Working with Journalists as a PIO: Five Do's and Don't's

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Talk on how to be a good public information officer (PIO), 11/6/10, NASW, New Haven, CT

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Working with Journalists as a PIO: Five Do's and Don't's

  1. 1. Working with Journalists as a PIO: Five Dos and Don’ts Ivan Oransky, MD Executive Editor, Reuters Health Adjunct Asst. Professor, New York University Science, Health, and Environmental Reporting Program Blogger, Embargo Watch and Retraction Watch National Association of Science Writers New Haven, Connecticut November 6, 2010
  2. 2. Don’t 1. Call to make sure I got your emailed press release
  3. 3. Don’t 1. Call to make sure I got your emailed press release 2. Pitch me stuff I never cover In my case: basic science, facility openings, studies that haven’t been published or presented at a reasonably prestigious conference
  4. 4. Don’t 1. Call to make sure I got your emailed press release 2. Pitch me stuff I never cover In my case: basic science, facility openings, studies that haven’t been published or presented at a reasonably prestigious conference 3. Embargo studies that are already published
  5. 5. Don’t 1. Call to make sure I got your emailed press release 2. Pitch me stuff I never cover In my case: basic science, facility openings, studies that haven’t been published or presented at a reasonably prestigious conference 3. Embargo studies that are already published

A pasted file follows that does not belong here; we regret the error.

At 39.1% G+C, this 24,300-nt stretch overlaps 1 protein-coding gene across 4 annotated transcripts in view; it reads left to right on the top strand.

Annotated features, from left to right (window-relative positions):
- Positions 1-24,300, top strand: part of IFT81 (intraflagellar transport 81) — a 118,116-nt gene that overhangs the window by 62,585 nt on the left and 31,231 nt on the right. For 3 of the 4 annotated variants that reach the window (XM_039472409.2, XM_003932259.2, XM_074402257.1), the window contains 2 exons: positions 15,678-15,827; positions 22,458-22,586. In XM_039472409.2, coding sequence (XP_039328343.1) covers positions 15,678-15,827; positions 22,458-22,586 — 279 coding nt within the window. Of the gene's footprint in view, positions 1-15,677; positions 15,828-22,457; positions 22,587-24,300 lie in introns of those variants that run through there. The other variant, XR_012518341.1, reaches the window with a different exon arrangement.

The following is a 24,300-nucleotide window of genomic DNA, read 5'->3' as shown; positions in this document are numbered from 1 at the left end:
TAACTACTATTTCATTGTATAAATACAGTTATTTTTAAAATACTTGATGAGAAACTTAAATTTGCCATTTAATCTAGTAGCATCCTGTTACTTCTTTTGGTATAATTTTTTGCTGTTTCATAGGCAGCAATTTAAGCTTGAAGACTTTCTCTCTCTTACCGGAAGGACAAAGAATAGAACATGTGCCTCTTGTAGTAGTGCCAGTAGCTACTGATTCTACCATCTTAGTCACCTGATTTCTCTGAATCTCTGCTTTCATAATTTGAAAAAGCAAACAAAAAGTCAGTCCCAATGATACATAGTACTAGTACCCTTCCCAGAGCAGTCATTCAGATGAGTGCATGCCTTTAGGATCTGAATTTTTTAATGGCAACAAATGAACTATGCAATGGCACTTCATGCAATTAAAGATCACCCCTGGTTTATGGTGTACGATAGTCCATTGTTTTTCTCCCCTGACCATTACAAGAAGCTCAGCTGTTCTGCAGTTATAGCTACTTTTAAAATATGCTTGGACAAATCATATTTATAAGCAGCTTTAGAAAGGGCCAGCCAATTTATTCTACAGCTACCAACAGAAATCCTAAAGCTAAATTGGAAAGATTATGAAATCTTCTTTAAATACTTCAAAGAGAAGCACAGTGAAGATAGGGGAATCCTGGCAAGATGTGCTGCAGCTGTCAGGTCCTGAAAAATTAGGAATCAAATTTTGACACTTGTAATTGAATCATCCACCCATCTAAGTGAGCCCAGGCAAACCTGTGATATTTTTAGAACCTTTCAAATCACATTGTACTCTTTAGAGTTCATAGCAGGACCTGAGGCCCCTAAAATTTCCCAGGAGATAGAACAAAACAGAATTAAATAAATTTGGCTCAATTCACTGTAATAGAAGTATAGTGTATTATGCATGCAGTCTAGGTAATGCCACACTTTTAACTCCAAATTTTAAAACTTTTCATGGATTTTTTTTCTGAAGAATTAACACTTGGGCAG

6. 6. Don’t 1. Call to make sure I got your emailed press release 2. Pitch me stuff I never cover In my case: basic science, facility openings, studies that haven’t been published or presented at a reasonably prestigious conference 3. Embargo studies that are already published
  7. 7. Don’t 4. Ask me to agree to an embargo that you plan to let someone else break
  8. 8. Don’t 4. Ask me to agree to an embargo that you plan to let someone else break
  9. 9. Don’t 4. Ask me to agree to an embargo that you plan to let someone else break
  10. 10. Don’t 5. Send embargoed material before I’ve agreed to any embargo, then expect me to uphold it
  11. 11. Don’t 5. Send embargoed material before I’ve agreed to any embargo, then expect me to uphold it
  12. 12. Do 1. Convince your researchers to return my staff’s phone calls -- by deadline 2. Get to know what I’m interested in, by reading it, and seeing what I do on Twitter 3. Send me stuff you think I’d be interested in that isn’t from your institution 4. Send me stories from high-impact journals that don’t embargo 5. Convince your researchers not to talk in jargon

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